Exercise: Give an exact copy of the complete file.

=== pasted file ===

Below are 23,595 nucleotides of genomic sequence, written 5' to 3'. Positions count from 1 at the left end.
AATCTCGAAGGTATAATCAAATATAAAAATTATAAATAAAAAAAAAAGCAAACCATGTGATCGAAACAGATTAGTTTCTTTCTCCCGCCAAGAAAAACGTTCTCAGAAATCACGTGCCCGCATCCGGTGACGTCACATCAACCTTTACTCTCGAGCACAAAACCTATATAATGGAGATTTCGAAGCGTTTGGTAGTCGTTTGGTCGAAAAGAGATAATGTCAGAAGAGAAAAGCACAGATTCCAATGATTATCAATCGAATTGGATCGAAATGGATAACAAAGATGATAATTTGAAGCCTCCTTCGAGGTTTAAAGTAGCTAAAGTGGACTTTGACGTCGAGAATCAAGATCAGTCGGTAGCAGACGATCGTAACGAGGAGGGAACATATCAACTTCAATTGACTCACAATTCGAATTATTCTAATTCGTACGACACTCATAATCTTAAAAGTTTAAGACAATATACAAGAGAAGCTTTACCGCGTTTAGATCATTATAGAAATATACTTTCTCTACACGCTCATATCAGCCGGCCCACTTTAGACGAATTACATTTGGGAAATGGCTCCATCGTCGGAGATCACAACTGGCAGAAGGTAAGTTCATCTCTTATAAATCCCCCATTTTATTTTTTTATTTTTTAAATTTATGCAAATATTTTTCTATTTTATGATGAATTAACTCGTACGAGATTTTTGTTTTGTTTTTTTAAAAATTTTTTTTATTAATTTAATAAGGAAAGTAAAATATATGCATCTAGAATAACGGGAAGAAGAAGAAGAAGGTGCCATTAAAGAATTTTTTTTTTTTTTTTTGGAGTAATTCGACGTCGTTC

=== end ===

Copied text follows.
Below are 23,595 nucleotides of genomic sequence, written 5' to 3'. Positions count from 1 at the left end.
AATCTCGAAGGTATAATCAAATATAAAAATTATAAATAAAAAAAAAAGCAAACCATGTGATCGAAACAGATTAGTTTCTTTCTCCCGCCAAGAAAAACGTTCTCAGAAATCACGTGCCCGCATCCGGTGACGTCACATCAACCTTTACTCTCGAGCACAAAACCTATATAATGGAGATTTCGAAGCGTTTGGTAGTCGTTTGGTCGAAAAGAGATAATGTCAGAAGAGAAAAGCACAGATTCCAATGATTATCAATCGAATTGGATCGAAATGGATAACAAAGATGATAATTTGAAGCCTCCTTCGAGGTTTAAAGTAGCTAAAGTGGACTTTGACGTCGAGAATCAAGATCAGTCGGTAGCAGACGATCGTAACGAGGAGGGAACATATCAACTTCAATTGACTCACAATTCGAATTATTCTAATTCGTACGACACTCATAATCTTAAAAGTTTAAGACAATATACAAGAGAAGCTTTACCGCGTTTAGATCATTATAGAAATATACTTTCTCTACACGCTCATATCAGCCGGCCCACTTTAGACGAATTACATTTGGGAAATGGCTCCATCGTCGGAGATCACAACTGGCAGAAGGTAAGTTCATCTCTTATAAATCCCCCATTTTATTTTTTTATTTTTTAAATTTATGCAAATATTTTTCTATTTTATGATGAATTAACTCGTACGAGATTTTTGTTTTGTTTTTTTAAAAATTTTTTTTATTAATTTAATAAGGAAAGTAAAATATATGCATCTAGAATAACGGGAAGAAGAAGAAGAAGGTGCCATTAAAGAATTTTTTTTTTTTTTTTTGGAGTAATTCGACGTCGTTC